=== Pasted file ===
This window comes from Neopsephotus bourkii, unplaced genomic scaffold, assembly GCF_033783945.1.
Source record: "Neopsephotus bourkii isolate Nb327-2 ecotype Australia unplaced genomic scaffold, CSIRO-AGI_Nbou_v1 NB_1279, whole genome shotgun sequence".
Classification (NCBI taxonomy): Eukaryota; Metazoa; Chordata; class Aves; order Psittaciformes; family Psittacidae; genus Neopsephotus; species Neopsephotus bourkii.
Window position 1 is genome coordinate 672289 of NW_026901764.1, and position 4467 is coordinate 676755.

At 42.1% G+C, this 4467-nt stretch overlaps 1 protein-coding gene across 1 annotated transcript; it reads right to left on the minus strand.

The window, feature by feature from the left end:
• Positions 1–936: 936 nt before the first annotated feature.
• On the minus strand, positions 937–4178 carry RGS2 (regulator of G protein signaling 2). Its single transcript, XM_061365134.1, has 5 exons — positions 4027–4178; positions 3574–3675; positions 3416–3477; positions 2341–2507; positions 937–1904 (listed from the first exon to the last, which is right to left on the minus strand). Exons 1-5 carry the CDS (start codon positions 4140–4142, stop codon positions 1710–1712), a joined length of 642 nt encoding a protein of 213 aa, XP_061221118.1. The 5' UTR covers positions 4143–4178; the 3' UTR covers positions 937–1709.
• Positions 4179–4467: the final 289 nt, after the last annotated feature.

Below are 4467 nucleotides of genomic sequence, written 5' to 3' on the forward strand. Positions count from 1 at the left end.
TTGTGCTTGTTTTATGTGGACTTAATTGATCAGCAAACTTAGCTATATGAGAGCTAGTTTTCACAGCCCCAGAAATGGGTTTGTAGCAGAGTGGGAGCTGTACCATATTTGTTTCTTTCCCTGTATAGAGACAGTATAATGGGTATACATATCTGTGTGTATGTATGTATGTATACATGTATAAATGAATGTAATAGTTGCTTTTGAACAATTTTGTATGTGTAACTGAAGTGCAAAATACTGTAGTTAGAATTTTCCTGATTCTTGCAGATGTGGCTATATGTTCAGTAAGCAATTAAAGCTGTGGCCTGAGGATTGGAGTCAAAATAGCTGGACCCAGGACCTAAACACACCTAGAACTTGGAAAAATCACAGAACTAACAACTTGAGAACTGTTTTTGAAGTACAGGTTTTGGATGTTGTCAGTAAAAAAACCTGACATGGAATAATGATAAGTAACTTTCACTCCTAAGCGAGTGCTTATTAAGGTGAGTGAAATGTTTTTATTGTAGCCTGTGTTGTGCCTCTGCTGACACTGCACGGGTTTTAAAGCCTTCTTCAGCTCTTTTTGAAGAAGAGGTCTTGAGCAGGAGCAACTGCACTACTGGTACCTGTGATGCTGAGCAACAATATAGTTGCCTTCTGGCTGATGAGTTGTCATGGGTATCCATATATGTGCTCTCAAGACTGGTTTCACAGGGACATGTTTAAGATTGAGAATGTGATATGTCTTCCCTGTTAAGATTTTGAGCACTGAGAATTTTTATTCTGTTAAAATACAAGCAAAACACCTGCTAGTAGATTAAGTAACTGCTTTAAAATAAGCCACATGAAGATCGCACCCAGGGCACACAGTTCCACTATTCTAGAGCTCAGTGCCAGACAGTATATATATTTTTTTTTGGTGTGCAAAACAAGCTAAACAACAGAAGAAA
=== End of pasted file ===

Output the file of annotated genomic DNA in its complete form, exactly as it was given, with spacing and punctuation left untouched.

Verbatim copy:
This window comes from Neopsephotus bourkii, unplaced genomic scaffold, assembly GCF_033783945.1.
Source record: "Neopsephotus bourkii isolate Nb327-2 ecotype Australia unplaced genomic scaffold, CSIRO-AGI_Nbou_v1 NB_1279, whole genome shotgun sequence".
Classification (NCBI taxonomy): Eukaryota; Metazoa; Chordata; class Aves; order Psittaciformes; family Psittacidae; genus Neopsephotus; species Neopsephotus bourkii.
Window position 1 is genome coordinate 672289 of NW_026901764.1, and position 4467 is coordinate 676755.

At 42.1% G+C, this 4467-nt stretch overlaps 1 protein-coding gene across 1 annotated transcript; it reads right to left on the minus strand.

The window, feature by feature from the left end:
• Positions 1–936: 936 nt before the first annotated feature.
• On the minus strand, positions 937–4178 carry RGS2 (regulator of G protein signaling 2). Its single transcript, XM_061365134.1, has 5 exons — positions 4027–4178; positions 3574–3675; positions 3416–3477; positions 2341–2507; positions 937–1904 (listed from the first exon to the last, which is right to left on the minus strand). Exons 1-5 carry the CDS (start codon positions 4140–4142, stop codon positions 1710–1712), a joined length of 642 nt encoding a protein of 213 aa, XP_061221118.1. The 5' UTR covers positions 4143–4178; the 3' UTR covers positions 937–1709.
• Positions 4179–4467: the final 289 nt, after the last annotated feature.

Below are 4467 nucleotides of genomic sequence, written 5' to 3' on the forward strand. Positions count from 1 at the left end.
TTGTGCTTGTTTTATGTGGACTTAATTGATCAGCAAACTTAGCTATATGAGAGCTAGTTTTCACAGCCCCAGAAATGGGTTTGTAGCAGAGTGGGAGCTGTACCATATTTGTTTCTTTCCCTGTATAGAGACAGTATAATGGGTATACATATCTGTGTGTATGTATGTATGTATACATGTATAAATGAATGTAATAGTTGCTTTTGAACAATTTTGTATGTGTAACTGAAGTGCAAAATACTGTAGTTAGAATTTTCCTGATTCTTGCAGATGTGGCTATATGTTCAGTAAGCAATTAAAGCTGTGGCCTGAGGATTGGAGTCAAAATAGCTGGACCCAGGACCTAAACACACCTAGAACTTGGAAAAATCACAGAACTAACAACTTGAGAACTGTTTTTGAAGTACAGGTTTTGGATGTTGTCAGTAAAAAAACCTGACATGGAATAATGATAAGTAACTTTCACTCCTAAGCGAGTGCTTATTAAGGTGAGTGAAATGTTTTTATTGTAGCCTGTGTTGTGCCTCTGCTGACACTGCACGGGTTTTAAAGCCTTCTTCAGCTCTTTTTGAAGAAGAGGTCTTGAGCAGGAGCAACTGCACTACTGGTACCTGTGATGCTGAGCAACAATATAGTTGCCTTCTGGCTGATGAGTTGTCATGGGTATCCATATATGTGCTCTCAAGACTGGTTTCACAGGGACATGTTTAAGATTGAGAATGTGATATGTCTTCCCTGTTAAGATTTTGAGCACTGAGAATTTTTATTCTGTTAAAATACAAGCAAAACACCTGCTAGTAGATTAAGTAACTGCTTTAAAATAAGCCACATGAAGATCGCACCCAGGGCACACAGTTCCACTATTCTAGAGCTCAGTGCCAGACAGTATATATATTTTTTTTTGGTGTGCAAAACAAGCTAAACAACAGAAGAAA